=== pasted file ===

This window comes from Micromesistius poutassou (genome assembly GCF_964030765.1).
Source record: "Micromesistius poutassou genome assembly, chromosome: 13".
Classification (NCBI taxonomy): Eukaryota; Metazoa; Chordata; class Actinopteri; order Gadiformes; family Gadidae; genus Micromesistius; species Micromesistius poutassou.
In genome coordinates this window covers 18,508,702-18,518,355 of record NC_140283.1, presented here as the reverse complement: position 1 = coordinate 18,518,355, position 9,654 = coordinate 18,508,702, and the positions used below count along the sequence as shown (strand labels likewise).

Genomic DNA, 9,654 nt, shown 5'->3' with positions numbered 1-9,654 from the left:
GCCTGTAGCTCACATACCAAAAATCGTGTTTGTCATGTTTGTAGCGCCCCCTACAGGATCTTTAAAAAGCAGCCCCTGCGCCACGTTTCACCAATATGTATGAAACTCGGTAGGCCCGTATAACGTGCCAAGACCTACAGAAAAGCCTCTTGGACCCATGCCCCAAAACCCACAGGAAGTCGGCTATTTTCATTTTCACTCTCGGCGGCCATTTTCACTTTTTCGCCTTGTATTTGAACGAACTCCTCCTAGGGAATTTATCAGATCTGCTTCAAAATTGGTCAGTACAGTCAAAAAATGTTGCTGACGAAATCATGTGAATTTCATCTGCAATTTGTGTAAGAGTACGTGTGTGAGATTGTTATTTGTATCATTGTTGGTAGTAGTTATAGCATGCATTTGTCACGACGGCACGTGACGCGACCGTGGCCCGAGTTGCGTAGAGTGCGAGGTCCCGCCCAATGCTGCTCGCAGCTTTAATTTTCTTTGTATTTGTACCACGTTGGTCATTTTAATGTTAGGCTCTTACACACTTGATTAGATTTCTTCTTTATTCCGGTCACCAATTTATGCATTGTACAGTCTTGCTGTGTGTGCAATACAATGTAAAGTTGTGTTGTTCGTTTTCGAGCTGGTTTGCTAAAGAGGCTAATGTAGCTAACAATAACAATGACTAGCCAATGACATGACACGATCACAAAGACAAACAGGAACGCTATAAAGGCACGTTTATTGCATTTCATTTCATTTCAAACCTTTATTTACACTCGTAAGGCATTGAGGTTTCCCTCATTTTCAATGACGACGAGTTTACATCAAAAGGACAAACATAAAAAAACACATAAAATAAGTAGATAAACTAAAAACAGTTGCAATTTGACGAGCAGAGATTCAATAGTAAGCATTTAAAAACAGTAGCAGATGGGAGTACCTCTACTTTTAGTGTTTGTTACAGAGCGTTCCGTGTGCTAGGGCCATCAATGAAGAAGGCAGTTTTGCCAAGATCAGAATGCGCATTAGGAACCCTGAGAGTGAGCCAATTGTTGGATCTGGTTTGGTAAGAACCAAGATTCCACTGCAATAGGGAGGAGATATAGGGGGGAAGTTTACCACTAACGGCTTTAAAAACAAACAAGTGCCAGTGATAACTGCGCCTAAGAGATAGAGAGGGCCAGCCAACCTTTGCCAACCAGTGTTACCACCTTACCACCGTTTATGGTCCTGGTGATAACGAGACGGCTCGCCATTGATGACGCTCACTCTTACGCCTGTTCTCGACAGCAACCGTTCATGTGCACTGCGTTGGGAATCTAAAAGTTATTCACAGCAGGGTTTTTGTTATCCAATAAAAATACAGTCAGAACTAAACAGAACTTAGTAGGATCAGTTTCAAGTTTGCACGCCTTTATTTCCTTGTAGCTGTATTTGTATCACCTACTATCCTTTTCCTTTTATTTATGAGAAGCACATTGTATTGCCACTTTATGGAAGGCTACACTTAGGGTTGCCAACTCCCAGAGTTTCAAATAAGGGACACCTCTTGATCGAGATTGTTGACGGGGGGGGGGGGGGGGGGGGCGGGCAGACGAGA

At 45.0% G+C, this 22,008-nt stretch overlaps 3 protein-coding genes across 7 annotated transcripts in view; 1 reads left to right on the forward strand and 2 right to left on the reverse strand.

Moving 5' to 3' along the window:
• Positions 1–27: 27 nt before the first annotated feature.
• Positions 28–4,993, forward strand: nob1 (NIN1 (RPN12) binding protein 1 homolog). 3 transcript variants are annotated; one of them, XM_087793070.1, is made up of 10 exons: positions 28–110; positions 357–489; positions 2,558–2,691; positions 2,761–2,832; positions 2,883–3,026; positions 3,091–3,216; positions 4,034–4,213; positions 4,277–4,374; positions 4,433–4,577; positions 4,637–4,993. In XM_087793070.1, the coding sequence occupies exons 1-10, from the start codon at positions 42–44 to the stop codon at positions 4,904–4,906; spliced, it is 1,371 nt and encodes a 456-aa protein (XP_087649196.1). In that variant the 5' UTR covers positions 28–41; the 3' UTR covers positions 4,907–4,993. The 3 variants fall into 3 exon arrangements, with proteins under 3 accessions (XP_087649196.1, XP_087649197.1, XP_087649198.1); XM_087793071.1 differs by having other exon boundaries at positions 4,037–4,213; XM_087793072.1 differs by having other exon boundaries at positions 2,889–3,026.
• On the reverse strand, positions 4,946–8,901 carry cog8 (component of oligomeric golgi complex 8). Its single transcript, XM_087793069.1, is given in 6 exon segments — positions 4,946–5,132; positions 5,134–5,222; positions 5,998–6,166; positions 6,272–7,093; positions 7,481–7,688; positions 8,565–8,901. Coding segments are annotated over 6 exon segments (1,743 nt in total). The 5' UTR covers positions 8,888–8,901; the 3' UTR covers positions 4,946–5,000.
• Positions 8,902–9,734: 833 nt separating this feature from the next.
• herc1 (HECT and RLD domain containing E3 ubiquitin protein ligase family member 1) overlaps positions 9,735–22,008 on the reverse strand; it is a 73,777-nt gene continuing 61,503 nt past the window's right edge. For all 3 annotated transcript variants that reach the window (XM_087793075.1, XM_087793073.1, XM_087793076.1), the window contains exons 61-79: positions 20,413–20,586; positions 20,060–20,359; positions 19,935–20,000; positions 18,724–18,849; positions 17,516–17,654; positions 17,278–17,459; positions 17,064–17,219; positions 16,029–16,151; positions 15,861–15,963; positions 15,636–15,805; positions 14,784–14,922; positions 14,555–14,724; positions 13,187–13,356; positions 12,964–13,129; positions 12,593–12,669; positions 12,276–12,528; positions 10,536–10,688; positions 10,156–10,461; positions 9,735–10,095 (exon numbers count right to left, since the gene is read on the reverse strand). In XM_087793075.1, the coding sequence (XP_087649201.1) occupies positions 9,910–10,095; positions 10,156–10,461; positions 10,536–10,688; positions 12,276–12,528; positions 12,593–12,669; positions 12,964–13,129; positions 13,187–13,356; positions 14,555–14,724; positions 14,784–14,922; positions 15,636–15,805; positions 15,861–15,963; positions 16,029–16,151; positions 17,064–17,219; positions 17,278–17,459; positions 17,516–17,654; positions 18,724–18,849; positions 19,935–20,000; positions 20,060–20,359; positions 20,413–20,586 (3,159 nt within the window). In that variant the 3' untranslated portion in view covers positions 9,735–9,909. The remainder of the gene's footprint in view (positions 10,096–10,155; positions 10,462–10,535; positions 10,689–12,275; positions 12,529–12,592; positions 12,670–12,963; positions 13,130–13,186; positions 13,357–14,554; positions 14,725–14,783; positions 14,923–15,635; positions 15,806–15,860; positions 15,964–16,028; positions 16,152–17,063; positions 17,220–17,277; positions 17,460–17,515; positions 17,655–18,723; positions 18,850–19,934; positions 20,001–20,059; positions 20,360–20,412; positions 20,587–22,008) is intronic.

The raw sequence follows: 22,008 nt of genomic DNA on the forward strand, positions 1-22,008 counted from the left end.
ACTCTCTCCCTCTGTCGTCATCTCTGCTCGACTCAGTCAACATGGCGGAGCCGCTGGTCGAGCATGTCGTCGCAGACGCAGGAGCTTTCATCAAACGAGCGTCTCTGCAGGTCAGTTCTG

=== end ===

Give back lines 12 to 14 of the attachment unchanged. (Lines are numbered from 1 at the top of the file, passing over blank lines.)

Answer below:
• Positions 8,902–9,734: 833 nt separating this feature from the next.
• herc1 (HECT and RLD domain containing E3 ubiquitin protein ligase family member 1) overlaps positions 9,735–22,008 on the reverse strand; it is a 73,777-nt gene continuing 61,503 nt past the window's right edge. For all 3 annotated transcript variants that reach the window (XM_087793075.1, XM_087793073.1, XM_087793076.1), the window contains exons 61-79: positions 20,413–20,586; positions 20,060–20,359; positions 19,935–20,000; positions 18,724–18,849; positions 17,516–17,654; positions 17,278–17,459; positions 17,064–17,219; positions 16,029–16,151; positions 15,861–15,963; positions 15,636–15,805; positions 14,784–14,922; positions 14,555–14,724; positions 13,187–13,356; positions 12,964–13,129; positions 12,593–12,669; positions 12,276–12,528; positions 10,536–10,688; positions 10,156–10,461; positions 9,735–10,095 (exon numbers count right to left, since the gene is read on the reverse strand). In XM_087793075.1, the coding sequence (XP_087649201.1) occupies positions 9,910–10,095; positions 10,156–10,461; positions 10,536–10,688; positions 12,276–12,528; positions 12,593–12,669; positions 12,964–13,129; positions 13,187–13,356; positions 14,555–14,724; positions 14,784–14,922; positions 15,636–15,805; positions 15,861–15,963; positions 16,029–16,151; positions 17,064–17,219; positions 17,278–17,459; positions 17,516–17,654; positions 18,724–18,849; positions 19,935–20,000; positions 20,060–20,359; positions 20,413–20,586 (3,159 nt within the window). In that variant the 3' untranslated portion in view covers positions 9,735–9,909. The remainder of the gene's footprint in view (positions 10,096–10,155; positions 10,462–10,535; positions 10,689–12,275; positions 12,529–12,592; positions 12,670–12,963; positions 13,130–13,186; positions 13,357–14,554; positions 14,725–14,783; positions 14,923–15,635; positions 15,806–15,860; positions 15,964–16,028; positions 16,152–17,063; positions 17,220–17,277; positions 17,460–17,515; positions 17,655–18,723; positions 18,850–19,934; positions 20,001–20,059; positions 20,360–20,412; positions 20,587–22,008) is intronic.

The raw sequence follows: 22,008 nt of genomic DNA on the forward strand, positions 1-22,008 counted from the left end.